Islamist terrorist group Boko Haram has abducted more than 20 women in northern Nigeria, several weeks after abducting more than 200 boarding school students in Chibok.
Eyewitnesses told BBC News Tuesday that the women were herded into unmarked vans, then shuttled off to Borno state. The incident, which occurred in the nomadic town of Garkin Fulani, has yet to be commented upon by the Nigerian government.
Boko Haram has been "on the rampage" over the past week, Nigerian locals say, terrorizing several northeastern villages and leaving hundreds dead.
The group, whose name translates loosely from the Hausa language spoken widely in northern Nigeria as "Western education is sin", has attacked schools, Christian churches, government installations and other civilian targets, since 2009.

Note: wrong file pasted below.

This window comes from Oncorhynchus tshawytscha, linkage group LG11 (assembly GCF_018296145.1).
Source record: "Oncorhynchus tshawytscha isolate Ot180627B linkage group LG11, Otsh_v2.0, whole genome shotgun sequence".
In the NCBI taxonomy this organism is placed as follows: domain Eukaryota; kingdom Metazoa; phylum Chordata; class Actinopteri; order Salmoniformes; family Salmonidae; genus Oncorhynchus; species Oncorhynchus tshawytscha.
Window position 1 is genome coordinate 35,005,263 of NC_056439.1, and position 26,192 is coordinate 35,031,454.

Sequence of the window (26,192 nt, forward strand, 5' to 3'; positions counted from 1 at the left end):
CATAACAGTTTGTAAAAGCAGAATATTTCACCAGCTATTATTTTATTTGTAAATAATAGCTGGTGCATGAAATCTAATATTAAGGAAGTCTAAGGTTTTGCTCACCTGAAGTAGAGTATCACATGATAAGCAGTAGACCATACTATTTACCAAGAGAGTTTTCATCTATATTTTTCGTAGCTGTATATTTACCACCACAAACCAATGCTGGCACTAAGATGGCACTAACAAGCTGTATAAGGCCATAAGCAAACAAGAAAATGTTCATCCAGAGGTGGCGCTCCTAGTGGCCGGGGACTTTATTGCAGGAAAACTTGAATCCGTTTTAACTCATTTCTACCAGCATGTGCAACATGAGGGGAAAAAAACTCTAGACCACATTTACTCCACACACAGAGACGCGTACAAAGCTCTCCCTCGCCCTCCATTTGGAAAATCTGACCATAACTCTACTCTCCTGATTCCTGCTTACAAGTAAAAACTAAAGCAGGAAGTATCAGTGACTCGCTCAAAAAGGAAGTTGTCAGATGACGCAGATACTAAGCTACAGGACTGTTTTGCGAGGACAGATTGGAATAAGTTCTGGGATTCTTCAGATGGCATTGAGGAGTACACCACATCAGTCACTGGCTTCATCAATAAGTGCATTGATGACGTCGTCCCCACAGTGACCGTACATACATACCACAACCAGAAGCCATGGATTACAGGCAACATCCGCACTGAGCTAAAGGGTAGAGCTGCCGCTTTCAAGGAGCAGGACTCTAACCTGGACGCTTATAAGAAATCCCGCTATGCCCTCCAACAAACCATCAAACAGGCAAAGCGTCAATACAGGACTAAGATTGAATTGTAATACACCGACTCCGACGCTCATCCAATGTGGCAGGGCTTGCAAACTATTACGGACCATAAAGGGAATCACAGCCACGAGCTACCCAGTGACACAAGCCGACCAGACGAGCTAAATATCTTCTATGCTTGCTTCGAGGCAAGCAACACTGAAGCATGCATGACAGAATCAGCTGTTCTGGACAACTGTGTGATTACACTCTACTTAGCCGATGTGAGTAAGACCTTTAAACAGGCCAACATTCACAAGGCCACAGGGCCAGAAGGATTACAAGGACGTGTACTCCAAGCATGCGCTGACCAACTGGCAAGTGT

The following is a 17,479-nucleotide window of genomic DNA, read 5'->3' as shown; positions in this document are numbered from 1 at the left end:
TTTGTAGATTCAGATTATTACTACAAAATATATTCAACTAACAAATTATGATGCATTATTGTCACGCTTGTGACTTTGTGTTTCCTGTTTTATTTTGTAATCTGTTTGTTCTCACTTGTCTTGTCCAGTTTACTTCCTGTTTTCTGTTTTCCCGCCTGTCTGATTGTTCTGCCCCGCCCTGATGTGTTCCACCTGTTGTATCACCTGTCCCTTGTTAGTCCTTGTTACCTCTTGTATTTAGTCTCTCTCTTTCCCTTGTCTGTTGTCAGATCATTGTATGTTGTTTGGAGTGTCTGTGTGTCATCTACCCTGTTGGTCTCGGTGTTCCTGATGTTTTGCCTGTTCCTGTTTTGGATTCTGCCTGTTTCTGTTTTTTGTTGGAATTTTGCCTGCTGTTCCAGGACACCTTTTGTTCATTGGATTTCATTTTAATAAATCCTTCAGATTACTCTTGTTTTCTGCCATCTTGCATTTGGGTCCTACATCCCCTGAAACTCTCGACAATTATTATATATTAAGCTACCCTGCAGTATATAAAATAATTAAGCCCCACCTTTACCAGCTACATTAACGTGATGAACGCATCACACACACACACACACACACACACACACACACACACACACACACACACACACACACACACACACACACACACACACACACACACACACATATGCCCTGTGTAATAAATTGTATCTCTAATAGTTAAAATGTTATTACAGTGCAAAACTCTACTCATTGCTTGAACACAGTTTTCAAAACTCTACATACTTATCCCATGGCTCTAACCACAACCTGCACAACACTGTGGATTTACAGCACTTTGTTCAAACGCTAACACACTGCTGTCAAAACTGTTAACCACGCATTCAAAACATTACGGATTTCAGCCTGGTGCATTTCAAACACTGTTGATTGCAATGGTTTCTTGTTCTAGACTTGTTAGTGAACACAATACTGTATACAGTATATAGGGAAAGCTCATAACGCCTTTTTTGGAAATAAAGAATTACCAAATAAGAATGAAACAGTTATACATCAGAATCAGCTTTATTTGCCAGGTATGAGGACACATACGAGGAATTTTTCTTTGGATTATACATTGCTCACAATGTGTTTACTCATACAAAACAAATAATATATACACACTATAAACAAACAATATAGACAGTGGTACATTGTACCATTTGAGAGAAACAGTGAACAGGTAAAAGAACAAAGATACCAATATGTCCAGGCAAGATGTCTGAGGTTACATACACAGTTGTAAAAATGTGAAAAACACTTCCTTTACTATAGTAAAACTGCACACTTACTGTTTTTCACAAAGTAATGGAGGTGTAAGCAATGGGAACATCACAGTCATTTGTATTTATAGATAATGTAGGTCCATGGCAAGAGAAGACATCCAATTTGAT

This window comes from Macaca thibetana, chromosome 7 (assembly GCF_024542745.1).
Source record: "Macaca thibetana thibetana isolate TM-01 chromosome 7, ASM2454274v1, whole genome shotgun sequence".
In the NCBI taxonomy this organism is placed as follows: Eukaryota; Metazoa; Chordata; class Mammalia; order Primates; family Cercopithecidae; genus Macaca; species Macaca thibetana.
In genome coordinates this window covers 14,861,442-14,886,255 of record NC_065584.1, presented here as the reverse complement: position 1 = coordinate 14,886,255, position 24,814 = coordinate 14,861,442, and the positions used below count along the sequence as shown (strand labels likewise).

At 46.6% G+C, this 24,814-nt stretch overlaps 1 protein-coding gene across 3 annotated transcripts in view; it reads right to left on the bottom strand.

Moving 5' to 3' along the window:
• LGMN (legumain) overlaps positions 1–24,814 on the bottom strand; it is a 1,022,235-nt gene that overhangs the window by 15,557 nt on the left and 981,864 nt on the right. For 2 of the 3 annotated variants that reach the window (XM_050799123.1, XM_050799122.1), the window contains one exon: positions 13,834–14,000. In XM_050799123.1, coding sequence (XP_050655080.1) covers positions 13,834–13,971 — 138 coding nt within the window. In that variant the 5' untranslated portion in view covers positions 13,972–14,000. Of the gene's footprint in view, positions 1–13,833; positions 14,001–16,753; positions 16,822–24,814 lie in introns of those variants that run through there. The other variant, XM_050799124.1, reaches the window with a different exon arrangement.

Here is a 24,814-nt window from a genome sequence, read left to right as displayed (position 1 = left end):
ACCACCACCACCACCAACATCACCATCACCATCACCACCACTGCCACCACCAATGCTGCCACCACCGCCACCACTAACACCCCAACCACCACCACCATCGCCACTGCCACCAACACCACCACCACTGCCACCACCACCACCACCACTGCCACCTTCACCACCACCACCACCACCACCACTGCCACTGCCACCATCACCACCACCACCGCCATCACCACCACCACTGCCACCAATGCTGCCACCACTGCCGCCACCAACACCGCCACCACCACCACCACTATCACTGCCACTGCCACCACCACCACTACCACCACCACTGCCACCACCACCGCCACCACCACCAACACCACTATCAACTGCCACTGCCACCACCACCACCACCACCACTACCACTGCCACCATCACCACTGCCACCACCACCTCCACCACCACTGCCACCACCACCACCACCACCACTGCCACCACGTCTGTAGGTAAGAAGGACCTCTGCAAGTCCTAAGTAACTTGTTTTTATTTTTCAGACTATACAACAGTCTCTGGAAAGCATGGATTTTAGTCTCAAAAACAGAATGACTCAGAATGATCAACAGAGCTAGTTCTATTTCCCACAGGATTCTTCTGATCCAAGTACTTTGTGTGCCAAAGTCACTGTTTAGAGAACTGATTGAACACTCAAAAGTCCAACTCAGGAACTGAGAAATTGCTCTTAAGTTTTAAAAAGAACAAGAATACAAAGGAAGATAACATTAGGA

The mass-kidnapping, which took place in April, was not the group's first attack on a school. Just two months previously the group shot and burned to death dozens of students in an attack on a boarding school.
In a similar attack in 2013, Boko Haram terrorists murdered 50 students as they slept in their dormitories. In July of that year 29 pupils and a teacher were burned alive in another school.
This year alone more than 1,500 people have been killed, despite a state of emergency imposed in three northeast states in May last year.